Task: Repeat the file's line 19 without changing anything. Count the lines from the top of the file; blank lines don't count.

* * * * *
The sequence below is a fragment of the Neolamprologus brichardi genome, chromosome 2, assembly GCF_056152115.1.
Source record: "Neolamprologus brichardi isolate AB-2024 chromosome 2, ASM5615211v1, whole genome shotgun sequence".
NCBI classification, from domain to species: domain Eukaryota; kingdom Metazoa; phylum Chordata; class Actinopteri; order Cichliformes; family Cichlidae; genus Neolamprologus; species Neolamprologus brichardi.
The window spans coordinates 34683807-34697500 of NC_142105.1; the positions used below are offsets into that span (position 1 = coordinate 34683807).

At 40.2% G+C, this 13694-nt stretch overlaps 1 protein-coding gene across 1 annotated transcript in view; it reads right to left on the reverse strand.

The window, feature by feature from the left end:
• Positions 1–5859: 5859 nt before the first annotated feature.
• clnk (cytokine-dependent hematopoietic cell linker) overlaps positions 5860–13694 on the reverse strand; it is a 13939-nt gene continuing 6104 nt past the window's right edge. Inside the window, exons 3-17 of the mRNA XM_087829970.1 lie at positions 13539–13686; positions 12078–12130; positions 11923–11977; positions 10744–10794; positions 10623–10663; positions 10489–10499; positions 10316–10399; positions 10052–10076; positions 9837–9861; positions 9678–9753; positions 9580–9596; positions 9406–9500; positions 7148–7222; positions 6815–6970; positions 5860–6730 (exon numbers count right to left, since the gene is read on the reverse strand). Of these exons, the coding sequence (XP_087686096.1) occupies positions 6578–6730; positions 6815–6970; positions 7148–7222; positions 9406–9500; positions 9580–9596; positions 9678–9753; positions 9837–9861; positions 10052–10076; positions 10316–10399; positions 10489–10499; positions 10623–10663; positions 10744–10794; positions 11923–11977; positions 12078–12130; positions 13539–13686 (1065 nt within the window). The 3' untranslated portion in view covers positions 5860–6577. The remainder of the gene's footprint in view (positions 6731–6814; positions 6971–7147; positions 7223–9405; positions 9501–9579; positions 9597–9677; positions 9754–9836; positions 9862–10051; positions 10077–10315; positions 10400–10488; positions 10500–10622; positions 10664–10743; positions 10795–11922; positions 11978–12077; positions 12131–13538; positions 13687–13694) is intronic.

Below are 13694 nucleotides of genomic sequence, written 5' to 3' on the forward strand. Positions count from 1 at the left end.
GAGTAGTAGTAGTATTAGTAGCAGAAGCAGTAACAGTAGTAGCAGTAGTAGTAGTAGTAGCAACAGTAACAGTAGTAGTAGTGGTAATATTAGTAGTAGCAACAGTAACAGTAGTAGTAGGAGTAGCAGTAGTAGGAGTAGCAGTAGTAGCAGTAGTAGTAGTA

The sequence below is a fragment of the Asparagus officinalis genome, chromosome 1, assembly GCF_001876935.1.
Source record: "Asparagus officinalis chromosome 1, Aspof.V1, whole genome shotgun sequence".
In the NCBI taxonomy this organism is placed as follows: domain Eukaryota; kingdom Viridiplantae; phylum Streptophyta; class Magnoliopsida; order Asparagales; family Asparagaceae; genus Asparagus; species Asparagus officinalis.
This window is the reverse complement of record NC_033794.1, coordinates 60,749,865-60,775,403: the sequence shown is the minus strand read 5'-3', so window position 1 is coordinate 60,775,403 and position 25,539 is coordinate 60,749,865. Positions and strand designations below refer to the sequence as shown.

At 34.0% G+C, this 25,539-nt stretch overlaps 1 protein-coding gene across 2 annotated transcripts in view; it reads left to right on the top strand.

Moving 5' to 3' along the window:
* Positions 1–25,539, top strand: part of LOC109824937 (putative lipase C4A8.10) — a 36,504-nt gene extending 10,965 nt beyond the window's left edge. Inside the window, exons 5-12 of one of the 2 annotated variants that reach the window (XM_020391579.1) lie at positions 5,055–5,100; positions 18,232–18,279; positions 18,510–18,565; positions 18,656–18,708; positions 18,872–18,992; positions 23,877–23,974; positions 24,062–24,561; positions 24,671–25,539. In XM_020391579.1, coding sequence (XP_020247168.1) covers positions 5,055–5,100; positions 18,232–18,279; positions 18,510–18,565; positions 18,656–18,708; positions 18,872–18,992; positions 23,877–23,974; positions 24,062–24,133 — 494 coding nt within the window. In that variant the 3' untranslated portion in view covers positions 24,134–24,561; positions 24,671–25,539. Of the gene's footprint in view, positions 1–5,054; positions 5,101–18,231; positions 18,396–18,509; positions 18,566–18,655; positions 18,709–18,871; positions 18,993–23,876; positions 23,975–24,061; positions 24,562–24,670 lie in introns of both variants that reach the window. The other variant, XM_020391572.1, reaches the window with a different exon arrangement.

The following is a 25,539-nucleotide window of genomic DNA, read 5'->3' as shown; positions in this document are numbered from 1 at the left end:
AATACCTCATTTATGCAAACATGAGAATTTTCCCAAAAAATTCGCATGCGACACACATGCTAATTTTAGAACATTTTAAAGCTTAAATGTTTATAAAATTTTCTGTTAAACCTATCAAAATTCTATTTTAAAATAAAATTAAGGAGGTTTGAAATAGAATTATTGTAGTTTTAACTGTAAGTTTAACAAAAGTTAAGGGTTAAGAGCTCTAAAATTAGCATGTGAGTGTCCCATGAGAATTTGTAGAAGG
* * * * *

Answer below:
AATACCTCATTTATGCAAACATGAGAATTTTCCCAAAAAATTCGCATGCGACACACATGCTAATTTTAGAACATTTTAAAGCTTAAATGTTTATAAAATTTTCTGTTAAACCTATCAAAATTCTATTTTAAAATAAAATTAAGGAGGTTTGAAATAGAATTATTGTAGTTTTAACTGTAAGTTTAACAAAAGTTAAGGGTTAAGAGCTCTAAAATTAGCATGTGAGTGTCCCATGAGAATTTGTAGAAGG